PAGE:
Adaptation measures have huge potential for creating green jobs, including direct, indirect and induced employment.
  • Investment in adaptation infrastructure can create increased demand for construction work in projects to reduce climate-related risks.
  • Three out of four jobs worldwide are heavily or moderately dependent on water. Investment in the infrastructure required for the conservation, treatment and supply of water, can increase both the number and quality of jobs across the economy.
  •  Reforestation and afforestation can further create jobs and economic value
Environmental sustainability can be pursued while creating decent jobs. Now how can we generate and sustain green jobs across sectors?

First: Skills needed for a green economy have to be identified and developed urgently, involving key industries and sectors, with employers and workers representation.
  • Job creation potential is not automatic, especially if the workforce does not have appropriate skills. It requires strengthening education and training institutions to be more responsive and to effectively deliver, alongside stronger policy coherence that anticipate labour market impact of environmental and climate policies.
  • Retraining and upskilling opportunities should be made accessible to all and prioritize training for vulnerable and disadvantaged groups, including those at risk due to transition. There should be focus on the development of portable or soft skills to encourage occupational mobility.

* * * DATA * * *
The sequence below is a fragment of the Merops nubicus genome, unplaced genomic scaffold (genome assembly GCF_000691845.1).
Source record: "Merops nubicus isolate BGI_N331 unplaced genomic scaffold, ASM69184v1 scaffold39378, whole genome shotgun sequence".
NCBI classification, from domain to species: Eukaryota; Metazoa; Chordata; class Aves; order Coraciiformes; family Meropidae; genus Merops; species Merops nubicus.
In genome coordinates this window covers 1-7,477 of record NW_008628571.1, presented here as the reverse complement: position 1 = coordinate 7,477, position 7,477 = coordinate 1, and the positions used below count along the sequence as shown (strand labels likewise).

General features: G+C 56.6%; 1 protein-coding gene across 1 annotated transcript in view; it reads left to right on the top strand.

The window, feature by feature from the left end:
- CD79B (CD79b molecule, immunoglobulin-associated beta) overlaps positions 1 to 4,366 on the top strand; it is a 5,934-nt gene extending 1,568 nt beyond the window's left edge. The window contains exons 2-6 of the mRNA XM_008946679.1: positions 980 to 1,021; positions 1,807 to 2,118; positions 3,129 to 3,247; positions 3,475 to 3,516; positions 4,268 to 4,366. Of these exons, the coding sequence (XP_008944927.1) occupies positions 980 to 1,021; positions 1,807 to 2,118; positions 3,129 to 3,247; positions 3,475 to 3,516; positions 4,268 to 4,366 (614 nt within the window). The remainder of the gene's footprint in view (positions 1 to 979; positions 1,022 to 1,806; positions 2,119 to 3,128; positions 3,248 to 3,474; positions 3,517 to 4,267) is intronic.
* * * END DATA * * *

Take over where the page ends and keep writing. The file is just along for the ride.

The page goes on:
• Strengthening industry’s role in strategizing and identifying skills demands while allowing them to become a critical player is vital. It is equally important to prepare the skills system to meet the needs of vulnerable workers, including women, they youth and the informal economy, by improving access, delivery and design as well as complementation to other enabling strategies.
Second: More sustainable investments on social protection are needed given that the restructuring could result to jobs being created, shifted, eliminated and transformed in the process. Impact will be greater for vulnerable groups and low-skilled workers.
  • Social protection mechanisms, such as unemployment protection, cash transfer programmes, public employment programmes and payments for ecosystem services are vital in providing protection against the negative effects on income, including those resulting from climate change and temporary job losses.
  • The challenge that lies ahead is not just about creating more jobs, but also ensuring no one is left behind through universal social protection to close coverage gaps and adapt to new contexts.